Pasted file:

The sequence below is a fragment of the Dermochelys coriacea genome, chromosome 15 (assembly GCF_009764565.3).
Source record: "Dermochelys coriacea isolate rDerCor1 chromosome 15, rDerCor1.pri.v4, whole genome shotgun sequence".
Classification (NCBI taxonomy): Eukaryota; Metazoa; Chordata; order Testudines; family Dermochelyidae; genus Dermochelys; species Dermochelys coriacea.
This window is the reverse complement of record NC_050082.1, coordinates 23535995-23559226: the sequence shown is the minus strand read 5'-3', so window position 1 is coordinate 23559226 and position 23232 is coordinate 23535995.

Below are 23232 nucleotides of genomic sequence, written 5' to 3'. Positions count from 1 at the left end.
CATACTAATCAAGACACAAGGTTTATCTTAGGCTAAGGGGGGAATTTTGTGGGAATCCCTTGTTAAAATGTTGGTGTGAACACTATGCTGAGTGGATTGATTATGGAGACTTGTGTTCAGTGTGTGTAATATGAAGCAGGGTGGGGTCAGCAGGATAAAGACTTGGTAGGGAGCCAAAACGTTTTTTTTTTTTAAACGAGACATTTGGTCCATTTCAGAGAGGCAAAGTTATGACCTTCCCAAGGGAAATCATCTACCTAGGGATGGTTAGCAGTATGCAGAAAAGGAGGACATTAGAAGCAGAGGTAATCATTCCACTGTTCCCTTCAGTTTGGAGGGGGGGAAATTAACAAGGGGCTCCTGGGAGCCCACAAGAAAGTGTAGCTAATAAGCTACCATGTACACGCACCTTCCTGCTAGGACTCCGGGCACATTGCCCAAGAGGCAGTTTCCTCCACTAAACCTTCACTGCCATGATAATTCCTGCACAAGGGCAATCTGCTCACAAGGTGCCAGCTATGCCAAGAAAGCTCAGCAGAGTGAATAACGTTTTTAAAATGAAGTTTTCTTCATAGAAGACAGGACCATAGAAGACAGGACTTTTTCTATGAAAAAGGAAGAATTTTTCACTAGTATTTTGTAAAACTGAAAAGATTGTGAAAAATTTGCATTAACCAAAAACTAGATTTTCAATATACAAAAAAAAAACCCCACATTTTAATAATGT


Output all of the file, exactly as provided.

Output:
The sequence below is a fragment of the Dermochelys coriacea genome, chromosome 15 (assembly GCF_009764565.3).
Source record: "Dermochelys coriacea isolate rDerCor1 chromosome 15, rDerCor1.pri.v4, whole genome shotgun sequence".
Classification (NCBI taxonomy): Eukaryota; Metazoa; Chordata; order Testudines; family Dermochelyidae; genus Dermochelys; species Dermochelys coriacea.
This window is the reverse complement of record NC_050082.1, coordinates 23535995-23559226: the sequence shown is the minus strand read 5'-3', so window position 1 is coordinate 23559226 and position 23232 is coordinate 23535995.

Below are 23232 nucleotides of genomic sequence, written 5' to 3'. Positions count from 1 at the left end.
CATACTAATCAAGACACAAGGTTTATCTTAGGCTAAGGGGGGAATTTTGTGGGAATCCCTTGTTAAAATGTTGGTGTGAACACTATGCTGAGTGGATTGATTATGGAGACTTGTGTTCAGTGTGTGTAATATGAAGCAGGGTGGGGTCAGCAGGATAAAGACTTGGTAGGGAGCCAAAACGTTTTTTTTTTTTAAACGAGACATTTGGTCCATTTCAGAGAGGCAAAGTTATGACCTTCCCAAGGGAAATCATCTACCTAGGGATGGTTAGCAGTATGCAGAAAAGGAGGACATTAGAAGCAGAGGTAATCATTCCACTGTTCCCTTCAGTTTGGAGGGGGGGAAATTAACAAGGGGCTCCTGGGAGCCCACAAGAAAGTGTAGCTAATAAGCTACCATGTACACGCACCTTCCTGCTAGGACTCCGGGCACATTGCCCAAGAGGCAGTTTCCTCCACTAAACCTTCACTGCCATGATAATTCCTGCACAAGGGCAATCTGCTCACAAGGTGCCAGCTATGCCAAGAAAGCTCAGCAGAGTGAATAACGTTTTTAAAATGAAGTTTTCTTCATAGAAGACAGGACCATAGAAGACAGGACTTTTTCTATGAAAAAGGAAGAATTTTTCACTAGTATTTTGTAAAACTGAAAAGATTGTGAAAAATTTGCATTAACCAAAAACTAGATTTTCAATATACAAAAAAAAAACCCCACATTTTAATAATGT